PinkRose

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Feb 28, 2008
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Near Philadelphia, PA
I had not used my Moka Pot in quite a while. I've been quite happy with the coffee I have been getting from my french press. But this morning I decided I'd give it a go again. In the past I had always used the Italian style espresso coffee in a can. Either Lavazza or Medaglio d'Oro. And it always gave me a bitter cup. This time I adjusted my grinder to a much finer grind and used the beens from my local roaster that I normally use for french press. Bluestone Coffee Sumatra Takengon. A dark/medium dark roast. I have to say it was an extremely enjoyable couple mugs of coffee. I used my manual milk frother to heat up and froth some skim milk to make a cafe au lait. No bitterness. It was actually sweet, but nice and strong and had nice mouth feel. I could get used to that. I'm going to use it again tomorrow morning.

Since your Moka Pot was sitting around unused for quite some time, did you recondition the pot first - by making some coffee and dumping it out, or did you just drink the coffee that you made? I read (somewhere) that you're supposed to recondition the pot after it's been sitting unused for a long time. My Moka Pot has been sitting on a shelf for a couple of years. I could never get the coffee to come out right. I always think about trying it again, but then I change my mind.

I'm glad it worked out for you. It's like a new discovery!

~ Rose
 

MntnMan62

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Nov 15, 2019
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New Jersey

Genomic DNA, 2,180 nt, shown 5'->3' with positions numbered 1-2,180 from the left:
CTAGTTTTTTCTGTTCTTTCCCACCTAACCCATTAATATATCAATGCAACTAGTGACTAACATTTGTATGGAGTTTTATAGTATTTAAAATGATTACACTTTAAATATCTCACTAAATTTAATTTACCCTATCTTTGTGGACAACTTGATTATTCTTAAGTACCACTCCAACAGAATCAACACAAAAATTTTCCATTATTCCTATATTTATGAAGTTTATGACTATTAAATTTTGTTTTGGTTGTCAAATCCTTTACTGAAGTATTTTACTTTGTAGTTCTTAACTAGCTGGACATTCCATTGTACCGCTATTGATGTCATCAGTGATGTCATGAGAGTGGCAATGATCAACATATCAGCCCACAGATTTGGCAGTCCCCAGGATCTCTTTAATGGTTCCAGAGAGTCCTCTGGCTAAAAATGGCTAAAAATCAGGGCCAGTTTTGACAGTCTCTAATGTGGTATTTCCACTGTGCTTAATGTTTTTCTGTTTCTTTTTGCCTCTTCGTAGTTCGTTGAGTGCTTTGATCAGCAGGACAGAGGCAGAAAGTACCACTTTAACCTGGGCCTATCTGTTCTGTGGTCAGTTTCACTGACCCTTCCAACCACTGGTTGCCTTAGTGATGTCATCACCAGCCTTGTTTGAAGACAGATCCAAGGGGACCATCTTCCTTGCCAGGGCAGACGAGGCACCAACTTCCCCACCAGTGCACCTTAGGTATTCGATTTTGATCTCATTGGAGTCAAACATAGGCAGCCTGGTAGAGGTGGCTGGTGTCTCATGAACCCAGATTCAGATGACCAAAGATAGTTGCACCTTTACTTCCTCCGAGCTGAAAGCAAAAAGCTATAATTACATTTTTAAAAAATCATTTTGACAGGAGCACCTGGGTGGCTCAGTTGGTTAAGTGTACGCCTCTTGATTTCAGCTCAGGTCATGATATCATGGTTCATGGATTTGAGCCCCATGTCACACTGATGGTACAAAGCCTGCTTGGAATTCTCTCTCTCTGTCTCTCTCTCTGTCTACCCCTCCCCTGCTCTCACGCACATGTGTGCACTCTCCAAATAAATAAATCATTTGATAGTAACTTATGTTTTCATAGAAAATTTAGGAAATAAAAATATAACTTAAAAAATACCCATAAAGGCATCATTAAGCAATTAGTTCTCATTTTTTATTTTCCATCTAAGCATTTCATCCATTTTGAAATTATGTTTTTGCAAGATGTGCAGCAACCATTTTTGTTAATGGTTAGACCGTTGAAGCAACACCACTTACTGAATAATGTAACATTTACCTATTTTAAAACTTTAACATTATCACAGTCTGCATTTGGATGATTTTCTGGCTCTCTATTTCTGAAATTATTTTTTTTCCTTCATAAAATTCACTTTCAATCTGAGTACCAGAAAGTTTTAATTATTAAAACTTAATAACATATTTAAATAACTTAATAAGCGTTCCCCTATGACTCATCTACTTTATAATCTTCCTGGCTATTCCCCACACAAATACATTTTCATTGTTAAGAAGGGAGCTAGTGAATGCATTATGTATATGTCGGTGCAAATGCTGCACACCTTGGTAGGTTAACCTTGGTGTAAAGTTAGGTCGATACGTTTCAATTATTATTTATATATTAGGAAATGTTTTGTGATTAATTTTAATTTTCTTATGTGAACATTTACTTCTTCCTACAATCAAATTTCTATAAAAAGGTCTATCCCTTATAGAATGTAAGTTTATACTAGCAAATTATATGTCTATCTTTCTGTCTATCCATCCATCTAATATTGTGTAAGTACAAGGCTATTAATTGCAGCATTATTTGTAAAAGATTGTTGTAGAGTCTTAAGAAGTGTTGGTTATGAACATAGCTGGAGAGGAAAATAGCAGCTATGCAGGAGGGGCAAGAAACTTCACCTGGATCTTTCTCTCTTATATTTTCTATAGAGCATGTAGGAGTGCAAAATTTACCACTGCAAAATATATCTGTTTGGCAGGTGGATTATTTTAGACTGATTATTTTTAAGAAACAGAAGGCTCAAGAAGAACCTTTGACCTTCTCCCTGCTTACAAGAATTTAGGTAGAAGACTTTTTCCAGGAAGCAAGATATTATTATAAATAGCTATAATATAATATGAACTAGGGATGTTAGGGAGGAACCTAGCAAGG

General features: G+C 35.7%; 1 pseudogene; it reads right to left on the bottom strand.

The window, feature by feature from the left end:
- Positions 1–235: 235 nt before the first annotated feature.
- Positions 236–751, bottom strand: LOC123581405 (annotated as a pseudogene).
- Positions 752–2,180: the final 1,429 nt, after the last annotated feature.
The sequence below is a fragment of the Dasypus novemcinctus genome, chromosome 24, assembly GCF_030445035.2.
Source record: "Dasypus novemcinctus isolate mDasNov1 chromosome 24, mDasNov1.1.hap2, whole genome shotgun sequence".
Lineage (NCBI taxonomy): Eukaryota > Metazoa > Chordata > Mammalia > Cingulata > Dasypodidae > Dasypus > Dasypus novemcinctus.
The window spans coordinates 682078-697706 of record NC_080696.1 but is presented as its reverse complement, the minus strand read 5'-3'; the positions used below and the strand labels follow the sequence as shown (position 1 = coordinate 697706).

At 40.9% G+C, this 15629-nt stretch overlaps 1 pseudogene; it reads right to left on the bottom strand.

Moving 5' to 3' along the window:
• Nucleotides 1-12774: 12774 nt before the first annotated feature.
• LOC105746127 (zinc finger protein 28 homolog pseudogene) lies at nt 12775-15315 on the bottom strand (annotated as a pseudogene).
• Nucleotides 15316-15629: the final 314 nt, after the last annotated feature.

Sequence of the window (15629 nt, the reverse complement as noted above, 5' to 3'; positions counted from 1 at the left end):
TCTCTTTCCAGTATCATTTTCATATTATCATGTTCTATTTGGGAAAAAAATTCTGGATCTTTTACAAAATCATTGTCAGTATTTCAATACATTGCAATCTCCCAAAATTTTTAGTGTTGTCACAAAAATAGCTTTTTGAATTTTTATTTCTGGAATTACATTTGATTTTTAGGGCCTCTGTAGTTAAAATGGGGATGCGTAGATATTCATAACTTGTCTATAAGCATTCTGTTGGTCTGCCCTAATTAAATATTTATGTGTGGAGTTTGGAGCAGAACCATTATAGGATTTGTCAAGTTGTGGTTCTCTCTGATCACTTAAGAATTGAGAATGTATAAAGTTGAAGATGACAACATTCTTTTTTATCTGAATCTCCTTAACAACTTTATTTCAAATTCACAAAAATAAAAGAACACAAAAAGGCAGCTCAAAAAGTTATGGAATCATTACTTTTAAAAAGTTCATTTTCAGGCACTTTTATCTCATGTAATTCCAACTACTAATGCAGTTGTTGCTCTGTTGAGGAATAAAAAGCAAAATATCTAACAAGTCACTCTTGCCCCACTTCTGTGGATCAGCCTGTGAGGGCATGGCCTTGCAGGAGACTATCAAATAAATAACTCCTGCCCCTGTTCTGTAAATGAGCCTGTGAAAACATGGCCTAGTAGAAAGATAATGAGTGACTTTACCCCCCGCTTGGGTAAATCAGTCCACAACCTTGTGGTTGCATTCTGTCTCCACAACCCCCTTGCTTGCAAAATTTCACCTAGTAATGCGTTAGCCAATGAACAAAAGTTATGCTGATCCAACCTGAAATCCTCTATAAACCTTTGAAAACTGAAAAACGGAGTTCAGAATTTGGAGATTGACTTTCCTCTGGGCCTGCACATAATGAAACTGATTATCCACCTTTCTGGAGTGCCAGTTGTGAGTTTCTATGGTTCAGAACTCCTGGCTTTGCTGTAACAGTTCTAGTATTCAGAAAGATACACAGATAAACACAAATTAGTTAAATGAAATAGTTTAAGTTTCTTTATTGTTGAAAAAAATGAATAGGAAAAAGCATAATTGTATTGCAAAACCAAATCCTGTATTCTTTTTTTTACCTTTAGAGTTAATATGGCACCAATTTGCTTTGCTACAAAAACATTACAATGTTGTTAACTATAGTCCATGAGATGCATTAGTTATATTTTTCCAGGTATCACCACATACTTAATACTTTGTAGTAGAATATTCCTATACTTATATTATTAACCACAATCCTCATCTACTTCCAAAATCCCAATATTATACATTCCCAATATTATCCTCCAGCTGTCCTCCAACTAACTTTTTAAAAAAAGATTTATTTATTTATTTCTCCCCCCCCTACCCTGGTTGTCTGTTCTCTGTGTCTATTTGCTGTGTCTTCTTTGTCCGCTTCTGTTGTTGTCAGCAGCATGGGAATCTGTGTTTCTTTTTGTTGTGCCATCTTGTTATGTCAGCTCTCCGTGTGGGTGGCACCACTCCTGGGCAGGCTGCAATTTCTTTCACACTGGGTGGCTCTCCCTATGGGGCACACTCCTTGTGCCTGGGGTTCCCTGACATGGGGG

Since your Moka Pot was sitting around unused for quite some time, did you recondition the pot first - by making some coffee and dumping it out, or did you just drink the coffee that you made? I read (somewhere) that you're supposed to recondition the pot after it's been sitting unused for a long time. My Moka Pot has been sitting on a shelf for a couple of years. I could never get the coffee to come out right. I always think about trying it again, but then I change my mind.

I'm glad it worked out for you. It's like a new discovery!

~ Rose

No. I had not heard it needs to be "reconditioned". I just rinsed it out with some water. I'd say I had not used it in a number of months. Probably at least 6 months. I suppose yesterday's coffee was reconditioning and today's should be better.
 

MntnMan62

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Nov 15, 2019
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New Jersey
This morning's brew was as good as yesterday's. I'm really liking this Moka Pot thing. To be honest I had written it off. Turns out it was just the coffee I was using. That italian roast pre ground sutff in a can just doesn't work. From now whether it's the french press or Moka Pot, I'm sticking with my favorite beans from my local roaster. I always knew fresh quality beans could have an impact but never figured it would be the difference between yuck and delicious. I'm sold and lovin' it.
 

MntnMan62

New member
Nov 15, 2019
445
1
New Jersey
Third morning in a row using the Moka Pot. I am enjoying the stronger coffee it makes over the french press. At this point my desire to dip into the espresso arena is a bit muted. Not eliminated. Just muted. I think I'll take some time with the Moka Pot and go back and forth between it and the french press for a while.
 
May 28, 2020
57
1
Sarasota, FL USA
The Moka pot is a great little device, and though it produces a different type of espresso than a 9 bar machine, it
is still espresso, if you tune it right, you will get crema. There should be a wide spectrum for espressos